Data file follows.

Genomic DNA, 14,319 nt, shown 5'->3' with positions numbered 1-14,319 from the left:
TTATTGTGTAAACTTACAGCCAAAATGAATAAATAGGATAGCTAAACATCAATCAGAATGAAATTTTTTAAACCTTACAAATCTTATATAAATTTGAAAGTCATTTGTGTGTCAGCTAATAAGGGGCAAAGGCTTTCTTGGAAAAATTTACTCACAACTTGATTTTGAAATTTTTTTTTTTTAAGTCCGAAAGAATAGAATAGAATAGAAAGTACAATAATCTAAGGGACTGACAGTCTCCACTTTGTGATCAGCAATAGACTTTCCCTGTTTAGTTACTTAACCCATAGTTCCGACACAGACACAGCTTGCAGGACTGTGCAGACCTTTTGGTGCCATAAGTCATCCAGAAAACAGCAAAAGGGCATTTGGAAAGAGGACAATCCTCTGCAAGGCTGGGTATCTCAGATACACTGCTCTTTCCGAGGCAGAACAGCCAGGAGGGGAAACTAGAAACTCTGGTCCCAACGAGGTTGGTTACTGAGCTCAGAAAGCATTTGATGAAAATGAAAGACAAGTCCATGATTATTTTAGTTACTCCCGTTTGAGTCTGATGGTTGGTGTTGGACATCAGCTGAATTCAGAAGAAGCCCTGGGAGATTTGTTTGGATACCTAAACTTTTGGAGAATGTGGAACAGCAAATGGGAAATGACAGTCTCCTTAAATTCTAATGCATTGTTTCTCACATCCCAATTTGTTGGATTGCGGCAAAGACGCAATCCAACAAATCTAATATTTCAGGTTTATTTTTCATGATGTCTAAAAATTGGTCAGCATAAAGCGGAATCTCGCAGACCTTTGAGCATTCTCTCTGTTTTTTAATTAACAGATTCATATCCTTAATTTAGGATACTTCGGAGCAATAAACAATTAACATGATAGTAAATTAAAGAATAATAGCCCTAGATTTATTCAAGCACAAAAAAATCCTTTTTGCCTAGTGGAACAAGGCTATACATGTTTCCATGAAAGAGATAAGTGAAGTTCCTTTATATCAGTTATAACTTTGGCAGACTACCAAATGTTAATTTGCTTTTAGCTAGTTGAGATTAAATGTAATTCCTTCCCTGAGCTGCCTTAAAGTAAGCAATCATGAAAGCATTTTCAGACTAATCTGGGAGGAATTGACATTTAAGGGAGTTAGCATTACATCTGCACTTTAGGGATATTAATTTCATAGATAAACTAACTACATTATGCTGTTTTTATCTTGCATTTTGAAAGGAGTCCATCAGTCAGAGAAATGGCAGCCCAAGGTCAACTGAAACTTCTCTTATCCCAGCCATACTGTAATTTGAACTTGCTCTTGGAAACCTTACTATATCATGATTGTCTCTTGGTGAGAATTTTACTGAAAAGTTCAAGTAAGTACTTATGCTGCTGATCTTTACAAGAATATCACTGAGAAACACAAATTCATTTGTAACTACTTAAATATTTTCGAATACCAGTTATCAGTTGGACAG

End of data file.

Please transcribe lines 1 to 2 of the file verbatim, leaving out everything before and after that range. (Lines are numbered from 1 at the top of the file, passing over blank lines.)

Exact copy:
Genomic DNA, 14,319 nt, shown 5'->3' with positions numbered 1-14,319 from the left:
TTATTGTGTAAACTTACAGCCAAAATGAATAAATAGGATAGCTAAACATCAATCAGAATGAAATTTTTTAAACCTTACAAATCTTATATAAATTTGAAAGTCATTTGTGTGTCAGCTAATAAGGGGCAAAGGCTTTCTTGGAAAAATTTACTCACAACTTGATTTTGAAATTTTTTTTTTTTAAGTCCGAAAGAATAGAATAGAATAGAAAGTACAATAATCTAAGGGACTGACAGTCTCCACTTTGTGATCAGCAATAGACTTTCCCTGTTTAGTTACTTAACCCATAGTTCCGACACAGACACAGCTTGCAGGACTGTGCAGACCTTTTGGTGCCATAAGTCATCCAGAAAACAGCAAAAGGGCATTTGGAAAGAGGACAATCCTCTGCAAGGCTGGGTATCTCAGATACACTGCTCTTTCCGAGGCAGAACAGCCAGGAGGGGAAACTAGAAACTCTGGTCCCAACGAGGTTGGTTACTGAGCTCAGAAAGCATTTGATGAAAATGAAAGACAAGTCCATGATTATTTTAGTTACTCCCGTTTGAGTCTGATGGTTGGTGTTGGACATCAGCTGAATTCAGAAGAAGCCCTGGGAGATTTGTTTGGATACCTAAACTTTTGGAGAATGTGGAACAGCAAATGGGAAATGACAGTCTCCTTAAATTCTAATGCATTGTTTCTCACATCCCAATTTGTTGGATTGCGGCAAAGACGCAATCCAACAAATCTAATATTTCAGGTTTATTTTTCATGATGTCTAAAAATTGGTCAGCATAAAGCGGAATCTCGCAGACCTTTGAGCATTCTCTCTGTTTTTTAATTAACAGATTCATATCCTTAATTTAGGATACTTCGGAGCAATAAACAATTAACATGATAGTAAATTAAAGAATAATAGCCCTAGATTTATTCAAGCACAAAAAAATCCTTTTTGCCTAGTGGAACAAGGCTATACATGTTTCCATGAAAGAGATAAGTGAAGTTCCTTTATATCAGTTATAACTTTGGCAGACTACCAAATGTTAATTTGCTTTTAGCTAGTTGAGATTAAATGTAATTCCTTCCCTGAGCTGCCTTAAAGTAAGCAATCATGAAAGCATTTTCAGACTAATCTGGGAGGAATTGACATTTAAGGGAGTTAGCATTACATCTGCACTTTAGGGATATTAATTTCATAGATAAACTAACTACATTATGCTGTTTTTATCTTGCATTTTGAAAGGAGTCCATCAGTCAGAGAAATGGCAGCCCAAGGTCAACTGAAACTTCTCTTATCCCAGCCATACTGTAATTTGAACTTGCTCTTGGAAACCTTACTATATCATGATTGTCTCTTGGTGAGAATTTTACTGAAAAGTTCAAGTAAGTACTTATGCTGCTGATCTTTACAAGAATATCACTGAGAAACACAAATTCATTTGTAACTACTTAAATATTTTCGAATACCAGTTATCAGTTGGACAG